The following goes mainly for the acoustic guitars but the electric guitar is made of wood, too. So changes in temperature and humidity have effect on all guitars. This topic is important both in summer and in winter but as it is winter now, I will talk about the specific problems of winter time.
Ideally, the guitar wants to be in the same humidity where it was built. It would be ridiculous to try to keep it even all the time. But there are some limits that everyone should keep in mind: 40-50% of relative humidity in the air is the best for guitars. Some luthiers say that if a guitar is kept below 35% for any time then it will be damaged for sure. On the other hand, humidity over 60% isn’t good either.
Problems caused by dryness are more important. I live in a place where the air temperature can go as low as -20 C (occasionally more). It means that people heat their houses and it dries the air. So what can happen?
If the wood dries, it shrinks and many places get very tense. Sometimes the soundboard can crack. String action goes very low, glue can surrender somewhere. Everything shrinks but the metal. That means that the frets remain the same but you will start feeling their ends. If that happens then this is the last call to do something to save your guitar. You can use a special air humidifier or keep your instrument its case and put small humidifier in the soundhole. The simple solution is to put plastic bottles with water behind your radiators. Cut their neck so the water can get out more easily.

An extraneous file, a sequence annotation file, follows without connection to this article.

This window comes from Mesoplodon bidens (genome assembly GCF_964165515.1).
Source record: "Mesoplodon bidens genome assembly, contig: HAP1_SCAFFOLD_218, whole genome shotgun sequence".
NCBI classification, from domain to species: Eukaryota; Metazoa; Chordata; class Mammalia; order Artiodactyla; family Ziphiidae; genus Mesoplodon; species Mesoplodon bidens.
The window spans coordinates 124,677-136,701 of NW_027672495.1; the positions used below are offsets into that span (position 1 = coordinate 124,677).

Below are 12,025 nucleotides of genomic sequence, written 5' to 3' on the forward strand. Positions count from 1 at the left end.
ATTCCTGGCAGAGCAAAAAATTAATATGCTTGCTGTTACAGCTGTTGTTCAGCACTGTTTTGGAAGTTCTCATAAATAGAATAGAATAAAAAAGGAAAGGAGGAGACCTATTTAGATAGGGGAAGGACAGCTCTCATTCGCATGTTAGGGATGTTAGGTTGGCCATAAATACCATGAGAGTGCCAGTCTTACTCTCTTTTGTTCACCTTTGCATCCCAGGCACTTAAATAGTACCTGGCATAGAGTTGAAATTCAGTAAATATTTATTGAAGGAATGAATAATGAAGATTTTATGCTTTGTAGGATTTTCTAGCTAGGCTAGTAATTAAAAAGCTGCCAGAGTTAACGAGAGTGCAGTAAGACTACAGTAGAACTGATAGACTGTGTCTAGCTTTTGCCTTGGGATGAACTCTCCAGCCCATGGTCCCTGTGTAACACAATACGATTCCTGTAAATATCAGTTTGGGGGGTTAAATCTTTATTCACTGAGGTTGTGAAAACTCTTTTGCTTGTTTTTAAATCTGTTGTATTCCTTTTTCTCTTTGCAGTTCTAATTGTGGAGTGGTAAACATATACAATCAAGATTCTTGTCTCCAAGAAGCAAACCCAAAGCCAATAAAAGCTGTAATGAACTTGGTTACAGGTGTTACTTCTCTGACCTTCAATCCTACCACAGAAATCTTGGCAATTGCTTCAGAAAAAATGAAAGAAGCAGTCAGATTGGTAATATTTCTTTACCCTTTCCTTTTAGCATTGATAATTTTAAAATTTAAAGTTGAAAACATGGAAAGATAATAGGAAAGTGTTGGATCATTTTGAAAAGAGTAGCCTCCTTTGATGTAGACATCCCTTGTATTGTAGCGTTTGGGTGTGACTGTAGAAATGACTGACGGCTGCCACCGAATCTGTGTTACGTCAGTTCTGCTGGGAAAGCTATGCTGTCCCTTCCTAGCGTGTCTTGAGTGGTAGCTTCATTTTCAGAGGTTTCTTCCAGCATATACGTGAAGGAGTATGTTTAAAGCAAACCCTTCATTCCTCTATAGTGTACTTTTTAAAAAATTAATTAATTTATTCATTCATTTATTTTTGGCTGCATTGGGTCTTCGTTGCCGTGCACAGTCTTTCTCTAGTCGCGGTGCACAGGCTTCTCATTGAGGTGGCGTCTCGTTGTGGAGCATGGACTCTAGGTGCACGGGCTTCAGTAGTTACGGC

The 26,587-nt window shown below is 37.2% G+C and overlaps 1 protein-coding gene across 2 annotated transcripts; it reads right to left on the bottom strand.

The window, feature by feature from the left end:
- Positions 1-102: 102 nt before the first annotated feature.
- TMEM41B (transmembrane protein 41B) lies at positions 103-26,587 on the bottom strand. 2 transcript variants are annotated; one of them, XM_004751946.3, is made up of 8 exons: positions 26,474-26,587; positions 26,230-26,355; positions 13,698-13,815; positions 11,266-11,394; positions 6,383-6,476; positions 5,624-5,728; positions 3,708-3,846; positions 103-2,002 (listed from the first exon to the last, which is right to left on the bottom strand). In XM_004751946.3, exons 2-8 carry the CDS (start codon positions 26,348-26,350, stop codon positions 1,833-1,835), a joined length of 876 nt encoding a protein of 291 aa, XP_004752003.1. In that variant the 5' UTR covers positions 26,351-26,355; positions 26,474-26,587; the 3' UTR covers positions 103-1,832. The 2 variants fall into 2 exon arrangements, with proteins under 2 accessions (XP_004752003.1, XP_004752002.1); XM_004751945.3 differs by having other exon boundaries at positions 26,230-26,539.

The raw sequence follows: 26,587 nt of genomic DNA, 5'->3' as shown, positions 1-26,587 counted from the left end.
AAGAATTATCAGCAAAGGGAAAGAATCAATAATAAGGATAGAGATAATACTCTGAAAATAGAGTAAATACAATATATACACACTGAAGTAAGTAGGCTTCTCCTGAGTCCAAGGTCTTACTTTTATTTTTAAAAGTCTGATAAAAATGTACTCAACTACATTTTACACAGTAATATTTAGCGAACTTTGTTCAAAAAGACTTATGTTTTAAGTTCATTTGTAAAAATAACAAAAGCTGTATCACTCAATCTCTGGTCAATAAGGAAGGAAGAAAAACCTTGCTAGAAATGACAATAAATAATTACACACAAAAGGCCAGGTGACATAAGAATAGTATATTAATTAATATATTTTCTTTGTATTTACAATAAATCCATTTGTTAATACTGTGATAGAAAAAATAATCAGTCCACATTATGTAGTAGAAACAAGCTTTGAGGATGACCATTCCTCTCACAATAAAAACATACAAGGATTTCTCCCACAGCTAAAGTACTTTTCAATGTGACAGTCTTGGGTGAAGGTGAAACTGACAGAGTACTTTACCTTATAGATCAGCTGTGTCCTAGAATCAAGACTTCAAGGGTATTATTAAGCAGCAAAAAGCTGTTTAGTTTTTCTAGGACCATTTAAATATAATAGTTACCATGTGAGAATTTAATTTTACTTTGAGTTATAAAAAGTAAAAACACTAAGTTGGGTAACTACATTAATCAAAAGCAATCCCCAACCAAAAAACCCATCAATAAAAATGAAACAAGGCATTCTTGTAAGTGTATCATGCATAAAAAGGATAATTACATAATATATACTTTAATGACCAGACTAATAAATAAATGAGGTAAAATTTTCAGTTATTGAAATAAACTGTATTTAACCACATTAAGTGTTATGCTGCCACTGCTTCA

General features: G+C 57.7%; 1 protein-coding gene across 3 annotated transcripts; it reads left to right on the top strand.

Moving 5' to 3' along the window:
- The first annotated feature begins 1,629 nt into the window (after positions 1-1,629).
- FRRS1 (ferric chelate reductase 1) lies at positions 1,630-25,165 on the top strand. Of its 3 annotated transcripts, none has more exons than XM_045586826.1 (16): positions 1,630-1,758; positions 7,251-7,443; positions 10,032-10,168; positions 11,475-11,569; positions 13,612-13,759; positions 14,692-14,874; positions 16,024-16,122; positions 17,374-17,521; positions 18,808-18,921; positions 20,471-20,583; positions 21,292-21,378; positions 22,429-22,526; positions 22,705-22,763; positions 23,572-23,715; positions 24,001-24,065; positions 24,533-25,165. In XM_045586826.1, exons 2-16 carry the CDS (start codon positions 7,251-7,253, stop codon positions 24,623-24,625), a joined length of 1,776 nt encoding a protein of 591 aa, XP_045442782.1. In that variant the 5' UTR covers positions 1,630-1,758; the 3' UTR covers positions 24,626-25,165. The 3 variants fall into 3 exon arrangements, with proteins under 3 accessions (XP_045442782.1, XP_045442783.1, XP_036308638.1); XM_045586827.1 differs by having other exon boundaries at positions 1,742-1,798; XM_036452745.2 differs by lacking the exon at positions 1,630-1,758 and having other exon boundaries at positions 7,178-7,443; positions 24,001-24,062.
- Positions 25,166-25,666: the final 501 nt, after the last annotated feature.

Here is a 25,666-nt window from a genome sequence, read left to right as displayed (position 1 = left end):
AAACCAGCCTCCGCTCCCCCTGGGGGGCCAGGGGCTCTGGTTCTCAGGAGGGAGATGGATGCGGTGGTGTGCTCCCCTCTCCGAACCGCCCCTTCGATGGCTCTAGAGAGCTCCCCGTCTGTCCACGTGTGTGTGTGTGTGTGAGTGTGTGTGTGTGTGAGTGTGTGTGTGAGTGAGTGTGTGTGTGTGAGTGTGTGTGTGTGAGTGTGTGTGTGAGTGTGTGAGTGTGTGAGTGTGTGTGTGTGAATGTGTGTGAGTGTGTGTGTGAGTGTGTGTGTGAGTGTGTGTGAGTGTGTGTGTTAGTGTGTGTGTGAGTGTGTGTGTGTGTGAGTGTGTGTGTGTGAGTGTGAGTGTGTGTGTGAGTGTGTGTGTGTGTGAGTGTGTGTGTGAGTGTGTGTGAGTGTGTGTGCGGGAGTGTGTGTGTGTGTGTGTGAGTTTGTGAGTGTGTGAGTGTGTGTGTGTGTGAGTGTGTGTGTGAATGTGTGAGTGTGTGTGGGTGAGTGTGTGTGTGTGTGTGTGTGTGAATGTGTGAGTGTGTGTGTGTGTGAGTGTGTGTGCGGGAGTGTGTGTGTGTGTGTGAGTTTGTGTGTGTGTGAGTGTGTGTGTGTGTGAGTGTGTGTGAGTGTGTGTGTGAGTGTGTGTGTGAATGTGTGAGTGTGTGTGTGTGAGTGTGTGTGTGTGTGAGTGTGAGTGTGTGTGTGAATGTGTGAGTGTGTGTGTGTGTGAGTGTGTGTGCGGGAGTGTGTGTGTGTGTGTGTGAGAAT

Most often you will have problems with solid wood instruments. Laminated wood is more stable. Of the two main materials of a soundboard the cedar is more risky than spruce. A crack in the soundboard is not the end of the guitar but there is no need to let things that far. By the way, most of the problems that are caused by the lack of humidity will not go away when the air normalises. See the picture above if you don’t believe. This is a living example from the last winter. Also, it should remind us why we don’t put metal strings to our classical guitars.